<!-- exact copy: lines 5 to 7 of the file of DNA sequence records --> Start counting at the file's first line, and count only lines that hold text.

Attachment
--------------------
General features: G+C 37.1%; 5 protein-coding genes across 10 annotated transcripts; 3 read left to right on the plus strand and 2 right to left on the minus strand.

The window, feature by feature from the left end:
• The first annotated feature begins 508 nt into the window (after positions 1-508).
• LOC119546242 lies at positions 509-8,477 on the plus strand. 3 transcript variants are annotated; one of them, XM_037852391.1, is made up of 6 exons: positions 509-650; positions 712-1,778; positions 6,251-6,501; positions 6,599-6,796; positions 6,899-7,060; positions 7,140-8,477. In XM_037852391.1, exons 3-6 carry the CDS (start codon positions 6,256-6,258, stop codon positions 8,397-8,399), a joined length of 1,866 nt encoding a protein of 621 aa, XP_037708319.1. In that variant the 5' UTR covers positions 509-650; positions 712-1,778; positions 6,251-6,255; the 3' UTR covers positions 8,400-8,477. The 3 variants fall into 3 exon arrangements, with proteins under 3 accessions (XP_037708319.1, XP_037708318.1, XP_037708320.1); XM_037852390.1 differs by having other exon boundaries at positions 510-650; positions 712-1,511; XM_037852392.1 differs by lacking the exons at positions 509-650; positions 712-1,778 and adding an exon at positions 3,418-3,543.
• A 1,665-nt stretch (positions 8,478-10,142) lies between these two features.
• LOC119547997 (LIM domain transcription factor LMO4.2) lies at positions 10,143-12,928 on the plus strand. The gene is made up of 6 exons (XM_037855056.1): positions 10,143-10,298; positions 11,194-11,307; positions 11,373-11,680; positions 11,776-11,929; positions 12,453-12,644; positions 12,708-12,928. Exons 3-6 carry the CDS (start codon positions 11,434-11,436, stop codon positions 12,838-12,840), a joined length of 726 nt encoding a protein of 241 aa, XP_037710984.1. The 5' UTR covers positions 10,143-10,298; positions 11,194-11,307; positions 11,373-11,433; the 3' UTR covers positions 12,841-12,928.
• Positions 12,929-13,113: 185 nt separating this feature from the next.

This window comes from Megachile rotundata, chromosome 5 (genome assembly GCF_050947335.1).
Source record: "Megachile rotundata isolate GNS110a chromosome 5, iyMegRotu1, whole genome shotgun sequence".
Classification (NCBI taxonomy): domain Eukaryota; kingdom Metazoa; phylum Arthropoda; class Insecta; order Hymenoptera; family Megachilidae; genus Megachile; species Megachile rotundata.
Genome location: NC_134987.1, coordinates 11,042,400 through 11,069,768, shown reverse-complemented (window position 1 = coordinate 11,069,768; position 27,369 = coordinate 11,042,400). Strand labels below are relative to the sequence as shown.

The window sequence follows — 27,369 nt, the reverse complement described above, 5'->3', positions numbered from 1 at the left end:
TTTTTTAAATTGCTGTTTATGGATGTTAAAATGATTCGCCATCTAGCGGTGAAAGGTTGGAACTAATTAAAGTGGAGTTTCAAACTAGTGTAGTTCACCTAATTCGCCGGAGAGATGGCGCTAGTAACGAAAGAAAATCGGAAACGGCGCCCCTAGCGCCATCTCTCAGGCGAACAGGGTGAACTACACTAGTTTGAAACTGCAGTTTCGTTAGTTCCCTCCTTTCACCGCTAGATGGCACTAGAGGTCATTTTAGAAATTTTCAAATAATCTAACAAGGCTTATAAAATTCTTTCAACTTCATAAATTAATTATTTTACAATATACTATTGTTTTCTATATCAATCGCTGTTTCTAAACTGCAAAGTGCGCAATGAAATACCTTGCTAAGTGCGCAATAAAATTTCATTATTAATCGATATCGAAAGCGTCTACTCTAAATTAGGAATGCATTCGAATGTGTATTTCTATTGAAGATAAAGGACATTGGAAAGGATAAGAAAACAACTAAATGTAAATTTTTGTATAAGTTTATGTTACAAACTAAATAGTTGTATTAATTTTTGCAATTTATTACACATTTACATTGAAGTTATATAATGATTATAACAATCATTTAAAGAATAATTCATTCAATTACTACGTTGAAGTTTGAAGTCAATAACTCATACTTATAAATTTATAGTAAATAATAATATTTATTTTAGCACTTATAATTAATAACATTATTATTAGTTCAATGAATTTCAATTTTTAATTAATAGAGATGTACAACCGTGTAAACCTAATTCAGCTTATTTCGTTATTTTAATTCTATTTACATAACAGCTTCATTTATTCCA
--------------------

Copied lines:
• A 1,665-nt stretch (positions 8,478-10,142) lies between these two features.
• LOC119547997 (LIM domain transcription factor LMO4.2) lies at positions 10,143-12,928 on the plus strand. The gene is made up of 6 exons (XM_037855056.1): positions 10,143-10,298; positions 11,194-11,307; positions 11,373-11,680; positions 11,776-11,929; positions 12,453-12,644; positions 12,708-12,928. Exons 3-6 carry the CDS (start codon positions 11,434-11,436, stop codon positions 12,838-12,840), a joined length of 726 nt encoding a protein of 241 aa, XP_037710984.1. The 5' UTR covers positions 10,143-10,298; positions 11,194-11,307; positions 11,373-11,433; the 3' UTR covers positions 12,841-12,928.
• Positions 12,929-13,113: 185 nt separating this feature from the next.